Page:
This is for real........Mr. Rogers definitely didn't put his street shoes back on before walking out the door.....I watched very closely.
Voters in Mecklenburg County will face over a half-billion dollars
in bonds when they walk into the booth in November.........
Tuesday, August 09, 2005
Via Carolina Journal
, syndicated columnist Scott Mooneyham warns against
legislation that would ban smoking in prison:
"Georgia banned prison smoking in 1994, only to rescind the policy two years later....Prison officials later acknowledged that smoking is a key pacifier that helps keep order."
Makes sense to me.
The head dude of the whole noonday sort-and-load came in my truck yesterday and let me hear it about missorts. Too many, he said, and he asked for a commitment from me to read the zips more carefully. Put me in a pretty bad mood for a while, considering the crazy flow that comes down the chutes.
Then I noticed my supervisor, who's a pretty cool guy, walking around with a grim look on his face for a good part of the day.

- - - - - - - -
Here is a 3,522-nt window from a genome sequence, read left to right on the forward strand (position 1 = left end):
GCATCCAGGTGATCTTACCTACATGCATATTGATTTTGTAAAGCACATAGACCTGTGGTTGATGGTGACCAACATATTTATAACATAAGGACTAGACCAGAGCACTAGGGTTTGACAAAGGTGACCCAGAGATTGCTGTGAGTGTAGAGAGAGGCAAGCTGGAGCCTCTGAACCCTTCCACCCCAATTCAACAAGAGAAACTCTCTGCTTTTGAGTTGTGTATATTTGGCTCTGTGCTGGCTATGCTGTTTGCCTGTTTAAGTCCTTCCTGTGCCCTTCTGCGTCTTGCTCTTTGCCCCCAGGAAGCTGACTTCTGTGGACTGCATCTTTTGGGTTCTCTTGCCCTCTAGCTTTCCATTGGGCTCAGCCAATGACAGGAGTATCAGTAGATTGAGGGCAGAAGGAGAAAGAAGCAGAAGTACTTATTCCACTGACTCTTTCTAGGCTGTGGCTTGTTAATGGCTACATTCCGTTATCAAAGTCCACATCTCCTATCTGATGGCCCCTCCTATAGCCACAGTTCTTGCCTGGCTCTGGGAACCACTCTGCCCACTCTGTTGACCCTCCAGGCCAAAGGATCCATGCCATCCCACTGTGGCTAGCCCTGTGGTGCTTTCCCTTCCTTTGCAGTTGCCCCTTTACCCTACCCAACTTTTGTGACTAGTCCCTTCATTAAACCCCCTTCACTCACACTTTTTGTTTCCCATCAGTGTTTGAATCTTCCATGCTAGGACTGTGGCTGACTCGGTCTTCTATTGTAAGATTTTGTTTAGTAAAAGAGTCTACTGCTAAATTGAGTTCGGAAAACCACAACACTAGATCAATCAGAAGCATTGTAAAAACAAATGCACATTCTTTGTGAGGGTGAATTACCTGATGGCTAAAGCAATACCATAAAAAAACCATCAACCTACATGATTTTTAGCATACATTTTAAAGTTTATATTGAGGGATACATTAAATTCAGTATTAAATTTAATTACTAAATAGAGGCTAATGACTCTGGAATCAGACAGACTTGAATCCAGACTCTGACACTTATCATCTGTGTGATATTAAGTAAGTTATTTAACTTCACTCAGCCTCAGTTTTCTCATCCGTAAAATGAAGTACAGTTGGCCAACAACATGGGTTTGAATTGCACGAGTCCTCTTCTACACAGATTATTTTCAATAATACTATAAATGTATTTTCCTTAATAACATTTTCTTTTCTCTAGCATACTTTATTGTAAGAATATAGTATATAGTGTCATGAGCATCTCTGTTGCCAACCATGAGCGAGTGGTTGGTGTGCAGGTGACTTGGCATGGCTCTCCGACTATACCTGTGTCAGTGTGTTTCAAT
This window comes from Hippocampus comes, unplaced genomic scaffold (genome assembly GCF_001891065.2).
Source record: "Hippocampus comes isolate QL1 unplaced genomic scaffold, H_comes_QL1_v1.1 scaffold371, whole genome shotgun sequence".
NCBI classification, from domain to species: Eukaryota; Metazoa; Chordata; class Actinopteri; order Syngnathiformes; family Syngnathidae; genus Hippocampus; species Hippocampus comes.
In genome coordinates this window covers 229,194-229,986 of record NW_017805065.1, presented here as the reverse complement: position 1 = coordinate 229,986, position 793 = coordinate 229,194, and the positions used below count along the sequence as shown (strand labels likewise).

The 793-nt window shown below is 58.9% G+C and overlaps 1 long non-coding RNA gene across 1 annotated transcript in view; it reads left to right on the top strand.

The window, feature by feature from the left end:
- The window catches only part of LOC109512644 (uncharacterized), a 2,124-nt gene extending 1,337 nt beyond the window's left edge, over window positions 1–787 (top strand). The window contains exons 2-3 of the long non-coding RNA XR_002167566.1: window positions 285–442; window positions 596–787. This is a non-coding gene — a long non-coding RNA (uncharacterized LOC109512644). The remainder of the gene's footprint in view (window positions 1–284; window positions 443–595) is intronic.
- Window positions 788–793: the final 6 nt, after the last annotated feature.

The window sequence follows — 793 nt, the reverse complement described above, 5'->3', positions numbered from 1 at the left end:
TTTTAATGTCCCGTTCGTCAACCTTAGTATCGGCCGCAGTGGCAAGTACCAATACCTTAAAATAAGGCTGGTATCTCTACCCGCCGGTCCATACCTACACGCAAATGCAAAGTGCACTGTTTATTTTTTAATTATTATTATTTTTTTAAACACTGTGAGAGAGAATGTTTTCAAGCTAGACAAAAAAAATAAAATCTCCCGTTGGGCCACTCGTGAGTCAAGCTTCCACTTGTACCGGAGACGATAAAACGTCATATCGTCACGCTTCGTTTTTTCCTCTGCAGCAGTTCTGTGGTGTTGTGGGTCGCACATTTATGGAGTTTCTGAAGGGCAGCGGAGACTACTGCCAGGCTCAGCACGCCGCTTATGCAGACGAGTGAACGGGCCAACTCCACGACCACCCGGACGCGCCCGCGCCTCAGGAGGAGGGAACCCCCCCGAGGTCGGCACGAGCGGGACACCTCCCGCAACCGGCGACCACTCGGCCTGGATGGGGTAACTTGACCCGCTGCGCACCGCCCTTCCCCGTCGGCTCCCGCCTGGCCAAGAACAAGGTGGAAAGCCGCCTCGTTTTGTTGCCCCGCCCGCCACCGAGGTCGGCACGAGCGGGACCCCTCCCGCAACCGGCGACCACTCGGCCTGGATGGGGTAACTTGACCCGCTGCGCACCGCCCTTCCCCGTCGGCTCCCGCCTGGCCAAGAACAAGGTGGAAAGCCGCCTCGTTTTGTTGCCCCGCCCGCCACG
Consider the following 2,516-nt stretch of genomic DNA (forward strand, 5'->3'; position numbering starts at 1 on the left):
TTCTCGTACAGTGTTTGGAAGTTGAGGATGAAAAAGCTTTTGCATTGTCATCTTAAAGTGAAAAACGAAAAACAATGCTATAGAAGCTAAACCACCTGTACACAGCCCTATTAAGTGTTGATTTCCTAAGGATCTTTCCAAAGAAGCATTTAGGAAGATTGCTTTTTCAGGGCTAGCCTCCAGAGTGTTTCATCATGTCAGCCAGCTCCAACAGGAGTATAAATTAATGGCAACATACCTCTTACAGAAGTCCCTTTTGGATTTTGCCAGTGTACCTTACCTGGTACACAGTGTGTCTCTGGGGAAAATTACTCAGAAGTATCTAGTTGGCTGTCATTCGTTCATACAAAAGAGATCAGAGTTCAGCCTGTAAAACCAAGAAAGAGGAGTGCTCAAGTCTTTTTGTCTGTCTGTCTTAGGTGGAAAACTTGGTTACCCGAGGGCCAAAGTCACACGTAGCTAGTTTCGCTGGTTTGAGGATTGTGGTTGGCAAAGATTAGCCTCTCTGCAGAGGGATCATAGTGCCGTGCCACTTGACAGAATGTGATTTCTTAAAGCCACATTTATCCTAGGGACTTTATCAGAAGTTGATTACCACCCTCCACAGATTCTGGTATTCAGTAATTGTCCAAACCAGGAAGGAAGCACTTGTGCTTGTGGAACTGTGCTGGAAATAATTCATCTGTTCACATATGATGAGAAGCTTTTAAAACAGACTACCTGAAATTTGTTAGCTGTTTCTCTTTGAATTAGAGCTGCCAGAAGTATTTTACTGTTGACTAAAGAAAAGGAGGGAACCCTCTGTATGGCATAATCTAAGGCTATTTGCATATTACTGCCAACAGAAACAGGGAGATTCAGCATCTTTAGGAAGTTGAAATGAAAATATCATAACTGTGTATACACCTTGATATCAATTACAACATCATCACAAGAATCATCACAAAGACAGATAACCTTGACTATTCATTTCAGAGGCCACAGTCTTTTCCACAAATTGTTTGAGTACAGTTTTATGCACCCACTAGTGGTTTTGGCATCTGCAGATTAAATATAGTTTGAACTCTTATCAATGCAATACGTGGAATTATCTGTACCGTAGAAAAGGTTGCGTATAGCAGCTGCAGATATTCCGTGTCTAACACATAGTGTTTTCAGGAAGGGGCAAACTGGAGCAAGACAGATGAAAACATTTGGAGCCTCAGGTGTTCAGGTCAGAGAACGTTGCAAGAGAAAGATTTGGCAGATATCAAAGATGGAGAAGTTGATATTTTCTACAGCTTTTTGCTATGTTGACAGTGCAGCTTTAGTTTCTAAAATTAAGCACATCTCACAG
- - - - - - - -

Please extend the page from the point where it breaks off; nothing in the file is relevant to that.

"You saw my boss walking around with me," he said. "That's not necessarily good for me."
So when I screw up and hear about it, my supervisor more than likely hears about it, too. Gee, I'd never thought about it like that. I'll try to do better.
Monday, August 08, 2005
Bobby Knight, reality TV star
N.Y. Times obit
on Peter Jennings:
"As an anchor, Mr. Jennings presented himself as a worldly alternative to Mr. Brokaw's plain=spoken Midwestern manner and Mr. Rather's folksy, if at times offbeat, Southern charm. He neither spoke like many of his viewers ('about' came out of his mouth as A-BOOT, a remant of his Canadian roots) nor looked liked them, with a matinee-idol face and crisply tailored wardrobe that were frequently likened in print to those of James Bond."
Skip Bayless questions
Steve Young's first-ballot entry into the Pro Football Hall of Fame